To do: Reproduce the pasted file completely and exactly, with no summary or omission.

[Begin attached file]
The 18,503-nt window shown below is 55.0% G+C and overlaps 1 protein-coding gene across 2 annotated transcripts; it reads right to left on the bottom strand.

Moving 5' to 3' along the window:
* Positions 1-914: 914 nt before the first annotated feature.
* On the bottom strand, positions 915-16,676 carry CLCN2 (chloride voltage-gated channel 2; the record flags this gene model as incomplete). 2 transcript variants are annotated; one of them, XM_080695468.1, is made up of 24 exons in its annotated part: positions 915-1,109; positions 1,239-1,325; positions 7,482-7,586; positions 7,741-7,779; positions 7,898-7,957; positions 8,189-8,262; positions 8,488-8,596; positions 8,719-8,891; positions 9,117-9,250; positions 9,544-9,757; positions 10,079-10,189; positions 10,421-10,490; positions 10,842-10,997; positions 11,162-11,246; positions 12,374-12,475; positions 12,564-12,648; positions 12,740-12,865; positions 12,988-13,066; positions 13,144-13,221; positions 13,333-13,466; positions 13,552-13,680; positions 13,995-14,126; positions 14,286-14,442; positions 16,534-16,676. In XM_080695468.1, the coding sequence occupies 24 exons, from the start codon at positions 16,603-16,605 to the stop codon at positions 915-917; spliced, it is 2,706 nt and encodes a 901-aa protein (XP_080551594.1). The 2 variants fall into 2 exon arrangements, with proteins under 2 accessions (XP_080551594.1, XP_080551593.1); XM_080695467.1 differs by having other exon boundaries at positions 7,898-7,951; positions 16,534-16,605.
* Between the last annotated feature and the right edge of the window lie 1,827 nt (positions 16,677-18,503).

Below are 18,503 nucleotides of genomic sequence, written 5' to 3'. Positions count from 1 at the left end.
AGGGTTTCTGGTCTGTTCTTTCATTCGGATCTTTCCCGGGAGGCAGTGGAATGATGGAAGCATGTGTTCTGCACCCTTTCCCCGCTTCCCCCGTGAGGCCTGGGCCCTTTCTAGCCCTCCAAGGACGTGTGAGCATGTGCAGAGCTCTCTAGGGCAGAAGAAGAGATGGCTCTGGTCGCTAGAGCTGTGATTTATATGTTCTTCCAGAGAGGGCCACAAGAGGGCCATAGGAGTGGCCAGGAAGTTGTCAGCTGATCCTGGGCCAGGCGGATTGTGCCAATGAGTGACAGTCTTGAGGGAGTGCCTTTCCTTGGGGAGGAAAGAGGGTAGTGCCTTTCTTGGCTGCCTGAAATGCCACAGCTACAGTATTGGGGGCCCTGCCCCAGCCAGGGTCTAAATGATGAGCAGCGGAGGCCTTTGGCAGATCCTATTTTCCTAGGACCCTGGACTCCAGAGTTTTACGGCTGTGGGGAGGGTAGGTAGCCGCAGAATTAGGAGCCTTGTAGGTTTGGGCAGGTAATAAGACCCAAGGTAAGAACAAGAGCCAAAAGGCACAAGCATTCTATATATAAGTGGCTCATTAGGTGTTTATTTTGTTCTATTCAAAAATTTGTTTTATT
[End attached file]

The 18,503-nt window shown below is 55.0% G+C and overlaps 1 protein-coding gene across 2 annotated transcripts; it reads right to left on the bottom strand.

Moving 5' to 3' along the window:
* Positions 1-914: 914 nt before the first annotated feature.
* On the bottom strand, positions 915-16,676 carry CLCN2 (chloride voltage-gated channel 2; the record flags this gene model as incomplete). 2 transcript variants are annotated; one of them, XM_080695468.1, is made up of 24 exons in its annotated part: positions 915-1,109; positions 1,239-1,325; positions 7,482-7,586; positions 7,741-7,779; positions 7,898-7,957; positions 8,189-8,262; positions 8,488-8,596; positions 8,719-8,891; positions 9,117-9,250; positions 9,544-9,757; positions 10,079-10,189; positions 10,421-10,490; positions 10,842-10,997; positions 11,162-11,246; positions 12,374-12,475; positions 12,564-12,648; positions 12,740-12,865; positions 12,988-13,066; positions 13,144-13,221; positions 13,333-13,466; positions 13,552-13,680; positions 13,995-14,126; positions 14,286-14,442; positions 16,534-16,676. In XM_080695468.1, the coding sequence occupies 24 exons, from the start codon at positions 16,603-16,605 to the stop codon at positions 915-917; spliced, it is 2,706 nt and encodes a 901-aa protein (XP_080551594.1). The 2 variants fall into 2 exon arrangements, with proteins under 2 accessions (XP_080551594.1, XP_080551593.1); XM_080695467.1 differs by having other exon boundaries at positions 7,898-7,951; positions 16,534-16,605.
* Between the last annotated feature and the right edge of the window lie 1,827 nt (positions 16,677-18,503).

Below are 18,503 nucleotides of genomic sequence, written 5' to 3'. Positions count from 1 at the left end.
AGGGTTTCTGGTCTGTTCTTTCATTCGGATCTTTCCCGGGAGGCAGTGGAATGATGGAAGCATGTGTTCTGCACCCTTTCCCCGCTTCCCCCGTGAGGCCTGGGCCCTTTCTAGCCCTCCAAGGACGTGTGAGCATGTGCAGAGCTCTCTAGGGCAGAAGAAGAGATGGCTCTGGTCGCTAGAGCTGTGATTTATATGTTCTTCCAGAGAGGGCCACAAGAGGGCCATAGGAGTGGCCAGGAAGTTGTCAGCTGATCCTGGGCCAGGCGGATTGTGCCAATGAGTGACAGTCTTGAGGGAGTGCCTTTCCTTGGGGAGGAAAGAGGGTAGTGCCTTTCTTGGCTGCCTGAAATGCCACAGCTACAGTATTGGGGGCCCTGCCCCAGCCAGGGTCTAAATGATGAGCAGCGGAGGCCTTTGGCAGATCCTATTTTCCTAGGACCCTGGACTCCAGAGTTTTACGGCTGTGGGGAGGGTAGGTAGCCGCAGAATTAGGAGCCTTGTAGGTTTGGGCAGGTAATAAGACCCAAGGTAAGAACAAGAGCCAAAAGGCACAAGCATTCTATATATAAGTGGCTCATTAGGTGTTTATTTTGTTCTATTCAAAAATTTGTTTTATT